Sunday, August 17, 2008

BBC bias part III

In another Reynolds piece,

... the West needs to acknowledge that the Russians did have a case. It needs to explain why it helped Kosovo but questioned Russia's right to help South Ossetia

It has been explained! See Deutsche Welle's interview with legal experts and note the "Not Another Kosovo" section. See also the New York Times on the question of "Is This Different Than Kosovo?" and this Slate piece: South Ossetia Isn't Kosovo. Reynolds' journalism is misleading because it implies that material like this does not exist. Responsible journalism would acknowledge the offered explanations and then bat them down in a piece that is clearly labeled opinion or editorial. Bonus question for Reynolds: when Russia "helped" South Ossetia did it help the more than 15 thousand Georgians living in South Ossetia who were robbed and expelled as a consequence of the Russian "help" or do they not count?

Since I've titled this "BBC bias" instead of "Paul Reynolds bias", let's consider a BBC piece without an author byline. The "timeline" pulls a Georgian action on August 7 out of the sequence of events to mark its beginning, the day "Georgian forces launch a surprise attack".

"Surprise"! From out of the clear blue sky of peace and harmony "perfidious" Georgian aggression bursts forth! Yet Russia's Interfax news agency reported that on August 5 "Volunteers are arriving in South Ossetia to offer help in the event of Georgian aggression". You've got forces moving across the internationally recognized Russia/Georgia border and that's just ignored?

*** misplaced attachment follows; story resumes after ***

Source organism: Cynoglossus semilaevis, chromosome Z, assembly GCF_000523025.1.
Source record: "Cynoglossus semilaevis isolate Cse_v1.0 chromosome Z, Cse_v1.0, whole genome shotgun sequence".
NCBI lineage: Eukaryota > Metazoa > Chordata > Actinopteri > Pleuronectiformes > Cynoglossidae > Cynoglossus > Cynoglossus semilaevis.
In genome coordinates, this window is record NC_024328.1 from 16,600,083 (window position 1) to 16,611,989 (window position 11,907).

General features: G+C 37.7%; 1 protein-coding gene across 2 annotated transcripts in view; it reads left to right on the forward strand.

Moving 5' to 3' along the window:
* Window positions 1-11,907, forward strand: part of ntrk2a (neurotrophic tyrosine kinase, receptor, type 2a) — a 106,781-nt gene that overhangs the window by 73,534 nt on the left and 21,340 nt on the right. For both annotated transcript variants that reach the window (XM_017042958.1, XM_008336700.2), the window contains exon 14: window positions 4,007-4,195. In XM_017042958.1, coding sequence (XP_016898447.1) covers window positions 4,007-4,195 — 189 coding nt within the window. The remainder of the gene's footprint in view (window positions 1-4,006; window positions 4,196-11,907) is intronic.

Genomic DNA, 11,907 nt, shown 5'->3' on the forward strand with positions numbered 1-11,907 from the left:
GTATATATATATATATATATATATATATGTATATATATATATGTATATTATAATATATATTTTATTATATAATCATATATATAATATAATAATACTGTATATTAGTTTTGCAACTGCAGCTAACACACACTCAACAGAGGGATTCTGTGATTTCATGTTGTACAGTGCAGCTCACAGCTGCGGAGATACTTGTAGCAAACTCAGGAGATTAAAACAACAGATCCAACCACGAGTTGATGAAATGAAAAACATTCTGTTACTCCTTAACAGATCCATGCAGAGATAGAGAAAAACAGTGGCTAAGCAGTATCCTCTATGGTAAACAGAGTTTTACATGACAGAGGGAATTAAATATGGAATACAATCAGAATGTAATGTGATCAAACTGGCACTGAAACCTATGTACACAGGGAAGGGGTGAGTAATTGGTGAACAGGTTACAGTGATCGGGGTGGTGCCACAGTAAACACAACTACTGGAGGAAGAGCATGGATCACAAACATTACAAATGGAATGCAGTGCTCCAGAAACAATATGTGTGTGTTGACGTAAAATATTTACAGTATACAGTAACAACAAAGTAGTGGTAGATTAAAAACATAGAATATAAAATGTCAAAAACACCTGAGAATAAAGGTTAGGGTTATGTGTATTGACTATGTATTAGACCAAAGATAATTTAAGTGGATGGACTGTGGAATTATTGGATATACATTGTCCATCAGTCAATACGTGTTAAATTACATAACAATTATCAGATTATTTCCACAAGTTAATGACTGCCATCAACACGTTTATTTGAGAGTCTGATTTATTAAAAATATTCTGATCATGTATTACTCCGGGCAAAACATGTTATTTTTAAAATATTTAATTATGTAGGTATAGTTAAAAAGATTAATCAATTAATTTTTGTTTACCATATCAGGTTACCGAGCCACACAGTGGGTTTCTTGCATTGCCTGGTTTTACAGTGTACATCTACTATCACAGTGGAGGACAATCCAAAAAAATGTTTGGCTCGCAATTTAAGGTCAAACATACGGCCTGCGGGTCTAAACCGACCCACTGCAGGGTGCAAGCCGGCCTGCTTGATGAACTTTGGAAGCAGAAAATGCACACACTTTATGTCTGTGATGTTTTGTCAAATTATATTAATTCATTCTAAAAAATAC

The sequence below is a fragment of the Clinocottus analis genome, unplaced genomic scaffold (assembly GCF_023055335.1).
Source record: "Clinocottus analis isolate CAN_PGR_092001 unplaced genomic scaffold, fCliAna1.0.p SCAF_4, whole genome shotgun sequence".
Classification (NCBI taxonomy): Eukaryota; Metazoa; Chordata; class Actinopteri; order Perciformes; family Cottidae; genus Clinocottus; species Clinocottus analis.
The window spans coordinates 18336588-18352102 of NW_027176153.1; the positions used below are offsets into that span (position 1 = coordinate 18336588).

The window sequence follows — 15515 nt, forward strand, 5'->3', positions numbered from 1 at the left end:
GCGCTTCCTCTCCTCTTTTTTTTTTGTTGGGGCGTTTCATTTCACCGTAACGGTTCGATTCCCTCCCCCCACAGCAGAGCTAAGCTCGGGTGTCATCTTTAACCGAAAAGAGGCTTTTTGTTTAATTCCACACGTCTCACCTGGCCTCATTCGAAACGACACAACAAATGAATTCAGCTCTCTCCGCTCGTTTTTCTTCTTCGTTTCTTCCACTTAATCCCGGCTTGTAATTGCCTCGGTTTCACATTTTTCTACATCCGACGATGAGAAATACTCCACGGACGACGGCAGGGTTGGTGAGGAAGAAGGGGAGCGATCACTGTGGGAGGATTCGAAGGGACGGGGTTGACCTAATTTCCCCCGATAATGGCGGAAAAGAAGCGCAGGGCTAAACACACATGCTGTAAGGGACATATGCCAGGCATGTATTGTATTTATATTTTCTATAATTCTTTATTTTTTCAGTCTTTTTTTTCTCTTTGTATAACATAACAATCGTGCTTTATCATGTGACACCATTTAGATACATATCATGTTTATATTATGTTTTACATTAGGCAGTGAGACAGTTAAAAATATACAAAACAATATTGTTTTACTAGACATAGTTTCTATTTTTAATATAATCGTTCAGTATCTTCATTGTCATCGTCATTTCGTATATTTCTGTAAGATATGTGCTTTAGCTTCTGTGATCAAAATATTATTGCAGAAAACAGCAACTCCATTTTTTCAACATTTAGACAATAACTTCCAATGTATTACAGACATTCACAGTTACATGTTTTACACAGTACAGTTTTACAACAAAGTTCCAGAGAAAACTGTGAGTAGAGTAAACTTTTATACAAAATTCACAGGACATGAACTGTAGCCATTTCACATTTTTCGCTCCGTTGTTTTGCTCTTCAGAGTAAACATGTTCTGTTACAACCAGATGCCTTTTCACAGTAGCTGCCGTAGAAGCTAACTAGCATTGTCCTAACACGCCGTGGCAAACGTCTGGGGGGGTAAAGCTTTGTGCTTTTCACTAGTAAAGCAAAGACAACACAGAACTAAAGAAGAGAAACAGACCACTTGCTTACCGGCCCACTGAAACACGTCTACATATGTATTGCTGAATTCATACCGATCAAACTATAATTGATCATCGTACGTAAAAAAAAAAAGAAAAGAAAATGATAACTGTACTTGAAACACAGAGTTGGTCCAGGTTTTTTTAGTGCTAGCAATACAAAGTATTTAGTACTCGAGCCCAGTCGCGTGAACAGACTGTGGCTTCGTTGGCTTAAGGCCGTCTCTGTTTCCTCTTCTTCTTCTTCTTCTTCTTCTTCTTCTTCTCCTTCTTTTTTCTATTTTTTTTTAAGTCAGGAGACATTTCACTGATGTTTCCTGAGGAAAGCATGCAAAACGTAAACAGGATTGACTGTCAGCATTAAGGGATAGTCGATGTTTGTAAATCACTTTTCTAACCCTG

According to the UK Times,

[t]he US State Department’s internal timeline of the crisis pinpoints the explosion on August 1 of two roadside bombs, believed to have been planted by South Ossetian separatists sympathetic to Russia, as a decisive moment. Five Georgian policemen were injured, one severely. ... It now appears that August 1 was a well-prepared “provocation”...

And according to the New York Times,

Pentagon and military officials say Russia held a major ground exercise in July just north of Georgia’s border, called Caucasus 2008, that played out a chain of events like the one carried out over recent days.
'This exercise was exactly what they executed in Georgia just a few weeks later,' said Dale Herspring, an expert on Russian military affairs at Kansas State University. 'This exercise was a complete dress rehearsal.'

Perhaps someone will write "surprise" on a piece of paper and pin it next to Reynold's "evidence" on a bulletin board in the BBC editorial room under the title of "We Called It!".

Meanwhile, the UK Times reports what went on behind Russian lines, as does the Guardian.

UPDATE (August 24): A BBC Editor has apologized... for a "slip" whereby a "Russian invasion" was mentioned. There was no invasion. So very sorry. The Russian army ended up in Poti on the BBC's magic carpet ride, also known as a "humanitarian intervention". The there was no US-led "humanitarian intervention" in Iraq, however, the BBC can call an "invasion" when it sees one!

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